Highwaters Grill, located on Mill Run Road (RT 381) between Mill Run and Ohiopyle would appear to be a winning concept. Casual barbecue located a few miles from one of the highest volume rafting rivers in the country seems like it should be a sure bet, but the only winners here are the owners at the expense of the customers. My first stop at this restaurant was for some quick take out on my way home one evening from Falls City Pub. The menu was a rather confusing chalkboard located to the side of the ordering window. I ordered a half rack of ribs ($12.50) and was informed that a choice of two sides were included. When I inquired what sides were available, I was told rather rudely to “look at the menu”. Now, if there were a dozen sides offered or if there were other people in line waiting to place orders, I could understand a bit of impatience on the part of the employee. However, only five sides were listed and there was no one else waiting. Menu at Highwaters Grill, Mill Run PAWould it really be too much to expect the girl to simply say “corn, slaw, fries, onion rings, or beans”? Anyway, the order arrived in a flash and I was off to home with the ribs, corn on the cob and cole slaw. The ribs were slathered with a nondescript commercial sauce, the brand of which I couldn’t identify. The ribs appeared to cooked okay, but were oddly lacking in taste. I thought at the time perhaps they were simply overpowered by the sauce. The corn was fresh and sweet, but I found the slaw to be as tasteless as the ribs. I was willing to cut some slack on the slaw as it had sat in a box with the ribs and had warmed up. I wasn’t happy with the meal, but it wasn’t so bad that I wasn’t willing to give them another shot. About a week later I made another trip down the mountain, arriving shortly after 6:00 PM. There was a server there, but she was busy talking to a table of friends. When she finally acknowledged me, I was informed that since “no one was in town”, no food was available, only ice cream. Needless to say, I wasn’t overly thrilled with this turn of events. I made one last attempt several weeks later, this time ordering the Combo which is a ½ rack of ribs with ½ a chicken at $22.50. For those of you a bit slow with math, that means they’re charging $10 to add ½ a chicken to the rib dinner! And this from a “restaurant” that is basically self-service. I ordered the meal sans sauce, so that I could taste the meat and took a seat on the deck where I noticed they were giving away draft beer, hence the “free Solo cup” on the sign out front. BBQ sauce at Highwaters GrillI also spotted the 5 gallon buckets of BBQ sauce, so the brand they used was no longer a mystery. My meal soon arrived, and naturally it was covered in the Ken’s Sauce, so I had to send it back. The corrected order arrived promptly and before even tasting it I could tell there were problems. It was clear from just looking that both the ribs and chicken had been cooked hours earlier and had been held in an overly moist environment. The ribs had been grilled off first, but the holding had completely robbed them of any residual crispness the charring had provided. Upon tasting them, it seemed as if they had been held in water as they were soggy and tasteless. If they had been rubbed or marinated, it was no longer apparent as all the flavor had leached out. In addition, the membrane had not been removed from the ribs. This is a mistake I can often live with, but in this case since the ribs had been charred, the membrane split and left unappetizing blackened shreds on the underside of the meat. The chicken was as tasteless as the ribs and also was totally lacking in crispness, which was a shame as I could tell that at one point it had been properly cooked. Both the ribs and chicken were barely warm, leading me to question how they were held prior to service. The slaw was as bland as the first time I tasted it and the beans appeared to be straight from a can. After taking only one bite of each item, I simply got up and left. I honestly cannot think of a single positive thing to say about this meal, and at $22.50 it is clear the customer is being taken. The best BBQ joint I know, Big Mike’s in Smithfield, charges $15.99 for the same meal, and at Mike’s it’s REAL BBQ. I really cannot even imagine a sorrier excuse for BBQ than what is served at Highwaters Grill.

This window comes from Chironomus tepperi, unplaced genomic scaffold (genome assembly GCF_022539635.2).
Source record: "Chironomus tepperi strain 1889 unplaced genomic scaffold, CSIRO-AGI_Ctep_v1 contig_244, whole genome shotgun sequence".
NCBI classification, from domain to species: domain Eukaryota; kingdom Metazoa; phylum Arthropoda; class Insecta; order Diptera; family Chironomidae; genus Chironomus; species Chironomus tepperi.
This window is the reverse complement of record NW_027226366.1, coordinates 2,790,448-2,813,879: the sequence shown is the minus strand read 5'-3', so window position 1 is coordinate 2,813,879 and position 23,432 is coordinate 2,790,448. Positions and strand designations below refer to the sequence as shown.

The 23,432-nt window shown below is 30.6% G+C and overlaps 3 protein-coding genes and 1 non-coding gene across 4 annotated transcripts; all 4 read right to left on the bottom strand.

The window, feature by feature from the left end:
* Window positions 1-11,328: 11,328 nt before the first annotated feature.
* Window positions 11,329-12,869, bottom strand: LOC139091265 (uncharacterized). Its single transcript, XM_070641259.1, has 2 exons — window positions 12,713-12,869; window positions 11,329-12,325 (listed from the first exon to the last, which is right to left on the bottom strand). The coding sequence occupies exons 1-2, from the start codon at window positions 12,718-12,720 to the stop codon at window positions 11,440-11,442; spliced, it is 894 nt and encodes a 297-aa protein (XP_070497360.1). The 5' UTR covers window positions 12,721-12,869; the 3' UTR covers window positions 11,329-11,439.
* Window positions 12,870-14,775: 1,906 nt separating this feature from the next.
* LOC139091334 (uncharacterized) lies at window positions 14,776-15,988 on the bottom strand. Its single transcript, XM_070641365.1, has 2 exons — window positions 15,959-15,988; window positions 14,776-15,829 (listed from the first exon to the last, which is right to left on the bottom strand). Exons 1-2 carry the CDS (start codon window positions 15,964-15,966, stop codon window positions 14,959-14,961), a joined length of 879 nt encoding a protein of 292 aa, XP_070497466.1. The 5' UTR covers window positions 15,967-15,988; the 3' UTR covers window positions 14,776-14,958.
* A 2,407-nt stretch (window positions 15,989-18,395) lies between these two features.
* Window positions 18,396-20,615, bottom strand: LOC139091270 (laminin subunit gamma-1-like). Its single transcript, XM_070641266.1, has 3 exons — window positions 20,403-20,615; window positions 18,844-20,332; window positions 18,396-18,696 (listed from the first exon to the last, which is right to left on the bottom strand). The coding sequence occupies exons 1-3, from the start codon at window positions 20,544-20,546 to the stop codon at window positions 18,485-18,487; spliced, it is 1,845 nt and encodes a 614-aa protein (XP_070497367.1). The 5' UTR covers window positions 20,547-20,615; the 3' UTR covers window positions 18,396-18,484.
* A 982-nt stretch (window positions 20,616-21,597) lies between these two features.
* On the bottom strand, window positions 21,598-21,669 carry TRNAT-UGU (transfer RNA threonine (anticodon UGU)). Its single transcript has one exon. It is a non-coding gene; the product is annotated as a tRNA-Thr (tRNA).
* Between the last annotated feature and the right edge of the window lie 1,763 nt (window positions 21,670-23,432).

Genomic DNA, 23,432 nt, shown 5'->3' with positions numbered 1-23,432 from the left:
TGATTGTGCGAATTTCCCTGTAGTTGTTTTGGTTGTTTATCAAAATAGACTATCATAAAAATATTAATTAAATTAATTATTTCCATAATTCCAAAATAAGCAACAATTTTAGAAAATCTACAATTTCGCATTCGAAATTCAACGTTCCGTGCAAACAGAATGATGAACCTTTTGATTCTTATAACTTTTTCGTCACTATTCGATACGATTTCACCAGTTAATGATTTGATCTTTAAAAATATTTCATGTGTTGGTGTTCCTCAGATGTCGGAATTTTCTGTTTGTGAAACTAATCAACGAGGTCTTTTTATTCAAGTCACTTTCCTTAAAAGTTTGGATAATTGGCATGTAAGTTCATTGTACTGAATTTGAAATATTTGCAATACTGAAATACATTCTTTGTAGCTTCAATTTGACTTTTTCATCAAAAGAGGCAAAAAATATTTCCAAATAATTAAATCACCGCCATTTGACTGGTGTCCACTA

Highwaters Grill on Urbanspoon